Coccolithophores in surface sediments of the Arabian Sea (TAble 1)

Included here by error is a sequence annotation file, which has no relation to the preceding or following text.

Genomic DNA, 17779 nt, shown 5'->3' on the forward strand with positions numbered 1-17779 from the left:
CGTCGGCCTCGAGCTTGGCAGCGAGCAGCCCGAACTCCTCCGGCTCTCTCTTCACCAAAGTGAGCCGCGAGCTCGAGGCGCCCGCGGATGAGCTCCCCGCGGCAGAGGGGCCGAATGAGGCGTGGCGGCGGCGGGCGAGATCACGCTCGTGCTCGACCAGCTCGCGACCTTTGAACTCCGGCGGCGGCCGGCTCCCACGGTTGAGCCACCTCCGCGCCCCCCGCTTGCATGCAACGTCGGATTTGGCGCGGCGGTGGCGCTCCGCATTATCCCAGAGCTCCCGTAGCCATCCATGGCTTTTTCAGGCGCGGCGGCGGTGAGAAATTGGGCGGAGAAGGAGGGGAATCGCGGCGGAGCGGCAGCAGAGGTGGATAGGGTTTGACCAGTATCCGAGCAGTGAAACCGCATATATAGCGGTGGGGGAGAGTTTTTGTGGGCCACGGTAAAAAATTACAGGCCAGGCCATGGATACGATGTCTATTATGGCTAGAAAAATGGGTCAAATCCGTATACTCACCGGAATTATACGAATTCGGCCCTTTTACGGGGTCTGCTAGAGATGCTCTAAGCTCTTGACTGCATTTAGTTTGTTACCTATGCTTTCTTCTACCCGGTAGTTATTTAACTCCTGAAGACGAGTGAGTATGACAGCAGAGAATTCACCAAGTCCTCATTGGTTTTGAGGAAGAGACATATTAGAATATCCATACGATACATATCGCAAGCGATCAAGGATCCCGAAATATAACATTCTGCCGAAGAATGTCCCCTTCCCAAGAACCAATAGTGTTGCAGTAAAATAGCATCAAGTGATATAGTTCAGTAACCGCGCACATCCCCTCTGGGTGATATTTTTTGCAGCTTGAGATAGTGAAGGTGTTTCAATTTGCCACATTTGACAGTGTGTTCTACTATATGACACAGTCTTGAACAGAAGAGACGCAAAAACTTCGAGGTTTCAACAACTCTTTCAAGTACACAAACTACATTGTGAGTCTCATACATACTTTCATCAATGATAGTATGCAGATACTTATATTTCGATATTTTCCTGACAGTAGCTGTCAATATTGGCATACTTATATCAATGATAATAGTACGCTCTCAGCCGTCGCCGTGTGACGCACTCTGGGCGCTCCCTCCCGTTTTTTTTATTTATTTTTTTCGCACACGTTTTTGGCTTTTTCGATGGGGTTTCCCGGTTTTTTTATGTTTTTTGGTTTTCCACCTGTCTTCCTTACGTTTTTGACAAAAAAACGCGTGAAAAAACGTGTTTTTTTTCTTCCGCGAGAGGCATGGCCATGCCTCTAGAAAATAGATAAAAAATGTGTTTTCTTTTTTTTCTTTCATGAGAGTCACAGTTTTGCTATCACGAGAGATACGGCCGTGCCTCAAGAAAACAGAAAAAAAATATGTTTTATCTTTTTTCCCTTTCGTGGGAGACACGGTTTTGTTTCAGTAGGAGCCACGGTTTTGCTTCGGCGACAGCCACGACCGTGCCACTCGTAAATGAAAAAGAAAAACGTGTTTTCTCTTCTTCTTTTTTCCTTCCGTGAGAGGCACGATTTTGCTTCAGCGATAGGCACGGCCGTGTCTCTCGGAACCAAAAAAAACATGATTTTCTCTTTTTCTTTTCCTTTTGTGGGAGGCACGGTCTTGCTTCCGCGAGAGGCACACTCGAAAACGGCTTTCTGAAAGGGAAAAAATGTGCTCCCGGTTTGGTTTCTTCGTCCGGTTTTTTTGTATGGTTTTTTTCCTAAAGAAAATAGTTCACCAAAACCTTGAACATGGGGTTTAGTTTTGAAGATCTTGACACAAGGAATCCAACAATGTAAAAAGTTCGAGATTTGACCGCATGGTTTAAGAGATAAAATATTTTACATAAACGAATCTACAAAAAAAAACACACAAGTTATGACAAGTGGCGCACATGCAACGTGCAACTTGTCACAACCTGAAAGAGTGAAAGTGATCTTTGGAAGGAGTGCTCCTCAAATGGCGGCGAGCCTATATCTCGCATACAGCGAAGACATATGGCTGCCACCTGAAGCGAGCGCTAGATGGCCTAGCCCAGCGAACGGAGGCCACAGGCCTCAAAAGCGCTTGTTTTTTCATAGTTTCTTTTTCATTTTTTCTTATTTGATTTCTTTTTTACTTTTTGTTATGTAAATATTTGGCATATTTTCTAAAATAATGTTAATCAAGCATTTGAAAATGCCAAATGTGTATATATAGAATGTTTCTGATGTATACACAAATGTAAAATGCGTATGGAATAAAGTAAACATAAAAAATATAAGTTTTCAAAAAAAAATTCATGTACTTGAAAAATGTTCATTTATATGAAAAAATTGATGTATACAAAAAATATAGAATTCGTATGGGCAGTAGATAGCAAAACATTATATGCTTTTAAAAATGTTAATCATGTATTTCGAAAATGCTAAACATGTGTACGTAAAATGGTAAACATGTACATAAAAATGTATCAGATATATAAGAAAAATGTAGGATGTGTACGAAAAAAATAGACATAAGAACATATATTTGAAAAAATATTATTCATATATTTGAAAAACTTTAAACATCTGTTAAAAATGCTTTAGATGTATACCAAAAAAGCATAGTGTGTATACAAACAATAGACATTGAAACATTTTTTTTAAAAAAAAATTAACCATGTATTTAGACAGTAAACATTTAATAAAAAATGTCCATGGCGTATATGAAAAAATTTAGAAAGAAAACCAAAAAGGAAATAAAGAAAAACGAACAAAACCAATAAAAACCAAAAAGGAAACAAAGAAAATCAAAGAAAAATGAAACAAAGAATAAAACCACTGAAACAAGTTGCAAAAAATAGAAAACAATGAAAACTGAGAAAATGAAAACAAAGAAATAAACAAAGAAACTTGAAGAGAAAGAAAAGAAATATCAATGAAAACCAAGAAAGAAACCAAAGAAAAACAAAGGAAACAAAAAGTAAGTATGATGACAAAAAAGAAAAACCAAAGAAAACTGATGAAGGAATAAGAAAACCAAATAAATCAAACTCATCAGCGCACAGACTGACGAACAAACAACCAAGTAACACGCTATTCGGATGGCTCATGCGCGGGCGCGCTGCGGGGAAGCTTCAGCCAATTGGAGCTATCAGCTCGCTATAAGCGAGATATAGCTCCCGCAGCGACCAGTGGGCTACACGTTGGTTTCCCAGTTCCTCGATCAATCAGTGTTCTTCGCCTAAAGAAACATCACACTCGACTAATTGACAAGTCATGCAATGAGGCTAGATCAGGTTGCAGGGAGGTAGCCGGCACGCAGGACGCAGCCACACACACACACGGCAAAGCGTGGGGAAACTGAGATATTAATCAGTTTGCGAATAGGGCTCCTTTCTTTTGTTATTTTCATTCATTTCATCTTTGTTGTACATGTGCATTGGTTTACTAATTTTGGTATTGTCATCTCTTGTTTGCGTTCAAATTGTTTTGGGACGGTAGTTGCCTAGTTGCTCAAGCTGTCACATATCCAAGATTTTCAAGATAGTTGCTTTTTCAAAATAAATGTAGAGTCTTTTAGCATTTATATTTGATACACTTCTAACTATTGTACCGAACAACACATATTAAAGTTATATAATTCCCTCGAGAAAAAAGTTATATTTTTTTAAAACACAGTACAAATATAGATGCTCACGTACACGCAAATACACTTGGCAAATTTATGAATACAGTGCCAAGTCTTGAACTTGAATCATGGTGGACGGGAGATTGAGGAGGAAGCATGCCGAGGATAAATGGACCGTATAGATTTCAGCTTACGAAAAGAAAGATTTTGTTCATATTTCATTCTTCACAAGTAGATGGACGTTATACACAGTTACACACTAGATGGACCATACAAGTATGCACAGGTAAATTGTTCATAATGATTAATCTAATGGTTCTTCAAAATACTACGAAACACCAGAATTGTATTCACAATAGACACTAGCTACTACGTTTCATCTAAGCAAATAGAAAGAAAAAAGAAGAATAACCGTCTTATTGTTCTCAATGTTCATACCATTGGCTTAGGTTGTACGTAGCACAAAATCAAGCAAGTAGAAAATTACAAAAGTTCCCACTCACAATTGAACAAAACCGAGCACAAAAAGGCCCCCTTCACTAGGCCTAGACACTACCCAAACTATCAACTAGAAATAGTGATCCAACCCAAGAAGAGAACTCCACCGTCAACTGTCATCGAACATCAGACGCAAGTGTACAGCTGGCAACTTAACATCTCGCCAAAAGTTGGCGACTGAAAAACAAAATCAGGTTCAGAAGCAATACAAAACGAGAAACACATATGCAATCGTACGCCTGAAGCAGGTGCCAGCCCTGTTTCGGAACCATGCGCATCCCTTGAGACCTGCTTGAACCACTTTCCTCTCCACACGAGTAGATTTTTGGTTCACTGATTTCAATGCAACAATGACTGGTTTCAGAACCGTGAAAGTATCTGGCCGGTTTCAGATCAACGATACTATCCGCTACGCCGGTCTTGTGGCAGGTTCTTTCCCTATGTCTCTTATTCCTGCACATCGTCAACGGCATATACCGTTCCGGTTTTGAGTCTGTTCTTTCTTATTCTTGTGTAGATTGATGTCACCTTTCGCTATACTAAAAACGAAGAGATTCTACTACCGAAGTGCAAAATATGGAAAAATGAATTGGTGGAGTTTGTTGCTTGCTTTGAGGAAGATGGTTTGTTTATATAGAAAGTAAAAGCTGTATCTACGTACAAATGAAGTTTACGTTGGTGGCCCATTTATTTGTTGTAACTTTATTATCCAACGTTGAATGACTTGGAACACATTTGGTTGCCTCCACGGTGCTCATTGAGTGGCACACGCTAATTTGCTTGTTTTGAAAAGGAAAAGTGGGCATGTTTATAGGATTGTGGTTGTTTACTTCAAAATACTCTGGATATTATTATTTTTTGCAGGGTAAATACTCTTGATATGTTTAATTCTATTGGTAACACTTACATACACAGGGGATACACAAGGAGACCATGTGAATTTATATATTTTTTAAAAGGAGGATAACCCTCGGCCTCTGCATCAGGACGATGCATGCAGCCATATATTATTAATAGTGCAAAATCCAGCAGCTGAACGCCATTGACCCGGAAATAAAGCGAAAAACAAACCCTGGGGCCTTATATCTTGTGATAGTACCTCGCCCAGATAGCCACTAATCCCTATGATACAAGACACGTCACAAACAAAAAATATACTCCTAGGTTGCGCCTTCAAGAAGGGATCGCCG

One hundred surface sediment samples of the Arabian Sea (Indian Ocean) were investigated and relative abundances of coccoliths were compared to mean annual gradients of temperature, salinity, chlorophyll, PO4 and mixed layer depth. Total coccolith concentrations ranged from 42*10**6/g sediment in coastal areas to more than 19000*10**6/g sediment in oceanic regions. The general distribution does not seem to be dependent on coccolithophore productivity in surface waters alone, but also on the diluting input of terrigenous material. A total of 27 taxa were identified. The main species dominating the assemblages were Gephyrocapsa oceanica, Emiliania huxleyi and Florisphaera profunda with a combined average abundance of more than 70%. Several species and species groups reflect with their distribution the environmental parameters of the overlying water masses and may be successfully used to improve palaeoclimatic reconstructions, e.g. (a) F. profunda exhibits a high similarity or even positive correlation to the mean annual mixed layer depth, (b) calciosolenids can be described as coastal or shelf species. While temperature and salinity gradients do not seem to be crucial for coccolithophores in this region, the mean mixed layer depth as well as the PO4 concentration (representative for total nutrient availability) may control in part the coccolithophore assemblages. According to the results of a cluster analysis and the distribution pattern of all species, it was possible to differentiate three main coccolithophore assemblages. A G. oceanica dominated assemblage mainly occurs in the northern part of the study area and can be described as 'high nutrient assemblage'. The second assemblage, dominated by F. profunda, may be typical for oligotrophic and stable conditions in open ocean waters. A third assemblage, with high amounts of 'coastal species', characterises coastal conditions on the shelves.